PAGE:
Whether you think such sexual transactions are a good thing or a bad thing, the fact remains that criminalization makes things more expensive. And price drives pimps to find new ways to satisfy demand. Prices matter for trafficking because it costs a lot to kidnap someone and hold them against their will.
Legalising sex work and protecting workers seems to be a solid argument. It does nothing to diminish the buying of a woman’s body for cash, and all of the patriarchal misogynistic trappings that go along with that, but it might protect women. As such, it becomes a battle between principles and practicality.
On the last day of my recent trip to Germany, I’d wanted to check out Deutschland’s brothels. The focus of my writing on sex work has been U.S.-centric thus far. So I wanted to speak to someone participating in sex work in a country where it’s legal. I was running out of time and euros, but it just so happened that the quickest route to my hotel after drinks with locals included an area known for its ladies of the night.
As we walked down a hookah-bar-lined street, the sex workers looked more empowered than any I’ve seen stateside. Tall and healthy-looking, with thick hair and thin waists, beautiful corsets shaping hourglasses, they certainly didn’t look oppressed—except perhaps by four-inch platform Lucite heels. (Those oppress any wearer.)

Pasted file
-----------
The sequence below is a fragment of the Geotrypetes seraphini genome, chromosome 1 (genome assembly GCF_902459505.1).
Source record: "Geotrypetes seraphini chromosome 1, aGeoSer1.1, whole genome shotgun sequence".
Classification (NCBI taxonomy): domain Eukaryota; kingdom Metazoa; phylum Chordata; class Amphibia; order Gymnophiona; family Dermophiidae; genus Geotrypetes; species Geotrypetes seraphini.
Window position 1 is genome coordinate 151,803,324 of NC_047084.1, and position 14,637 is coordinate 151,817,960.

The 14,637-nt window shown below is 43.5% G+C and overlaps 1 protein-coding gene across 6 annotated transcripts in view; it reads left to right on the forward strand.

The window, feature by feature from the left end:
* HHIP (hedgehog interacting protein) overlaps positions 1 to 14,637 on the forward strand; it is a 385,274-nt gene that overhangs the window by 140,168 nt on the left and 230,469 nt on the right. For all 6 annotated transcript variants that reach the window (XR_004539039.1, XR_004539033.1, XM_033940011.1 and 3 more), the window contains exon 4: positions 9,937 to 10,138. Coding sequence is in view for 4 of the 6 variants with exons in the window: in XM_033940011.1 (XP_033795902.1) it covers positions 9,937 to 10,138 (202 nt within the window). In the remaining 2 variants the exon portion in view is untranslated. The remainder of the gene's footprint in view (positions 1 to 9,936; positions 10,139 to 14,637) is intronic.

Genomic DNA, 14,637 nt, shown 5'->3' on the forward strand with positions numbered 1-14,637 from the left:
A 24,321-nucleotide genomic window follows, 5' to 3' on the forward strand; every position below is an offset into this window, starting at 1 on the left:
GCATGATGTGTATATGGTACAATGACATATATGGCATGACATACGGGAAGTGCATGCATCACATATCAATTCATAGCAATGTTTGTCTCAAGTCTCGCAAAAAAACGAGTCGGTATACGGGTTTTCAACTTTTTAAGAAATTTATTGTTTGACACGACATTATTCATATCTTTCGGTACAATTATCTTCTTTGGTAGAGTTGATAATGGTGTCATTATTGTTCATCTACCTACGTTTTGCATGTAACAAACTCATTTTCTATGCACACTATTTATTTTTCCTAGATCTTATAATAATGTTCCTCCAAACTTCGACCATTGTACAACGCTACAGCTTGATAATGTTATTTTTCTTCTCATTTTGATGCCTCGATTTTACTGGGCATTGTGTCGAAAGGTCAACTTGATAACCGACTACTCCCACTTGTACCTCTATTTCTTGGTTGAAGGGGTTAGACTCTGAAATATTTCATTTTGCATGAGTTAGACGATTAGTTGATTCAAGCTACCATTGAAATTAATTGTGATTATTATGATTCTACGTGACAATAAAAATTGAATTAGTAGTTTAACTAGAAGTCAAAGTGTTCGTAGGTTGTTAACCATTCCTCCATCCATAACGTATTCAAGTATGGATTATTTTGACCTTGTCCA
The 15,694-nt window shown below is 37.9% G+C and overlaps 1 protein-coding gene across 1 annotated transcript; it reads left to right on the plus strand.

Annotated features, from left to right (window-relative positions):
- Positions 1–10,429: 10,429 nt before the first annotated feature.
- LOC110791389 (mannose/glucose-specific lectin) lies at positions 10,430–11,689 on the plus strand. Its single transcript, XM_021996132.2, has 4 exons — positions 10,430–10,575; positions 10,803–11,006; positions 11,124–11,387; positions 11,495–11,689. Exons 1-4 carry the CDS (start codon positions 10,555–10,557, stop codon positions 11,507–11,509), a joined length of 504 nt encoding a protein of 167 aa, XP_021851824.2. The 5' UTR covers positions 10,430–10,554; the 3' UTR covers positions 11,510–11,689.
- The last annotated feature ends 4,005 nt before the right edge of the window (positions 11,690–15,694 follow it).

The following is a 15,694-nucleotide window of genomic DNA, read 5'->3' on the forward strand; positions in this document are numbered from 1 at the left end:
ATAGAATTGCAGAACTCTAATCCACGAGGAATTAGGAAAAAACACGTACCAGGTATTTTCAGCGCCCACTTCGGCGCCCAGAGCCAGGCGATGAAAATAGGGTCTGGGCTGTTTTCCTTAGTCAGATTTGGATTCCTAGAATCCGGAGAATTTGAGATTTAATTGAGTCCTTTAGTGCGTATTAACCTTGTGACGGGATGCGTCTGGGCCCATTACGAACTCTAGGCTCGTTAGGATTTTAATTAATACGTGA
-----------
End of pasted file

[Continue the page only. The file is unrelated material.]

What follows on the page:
On our walk I learned that Germany’s decision to legalize prostitution not only helped sex workers, but actually decreased the number of human trafficking victims in the country. But on our stroll, one of my companions told me that German feminists are trying to recriminalize sex work. This is a mistake, she argued. Legalization has improved sex workers’ lives.
Turns out, she was right. According to the data, violence against sex workers is down, while sex workers’ quality of life is up. And after testing began, post-legalization, researchers discovered no difference in sexually transmitted infection rates between sex workers and the general population.
Opponents claim legalizing prostitution has actually increased human trafficking in the country. But the data don’t support that claim. In fact, they show the opposite. From 2001, the year the law legalizing sex work in Germany was passed, to 2011, cases of sex-based human trafficking shrank by 10 percent.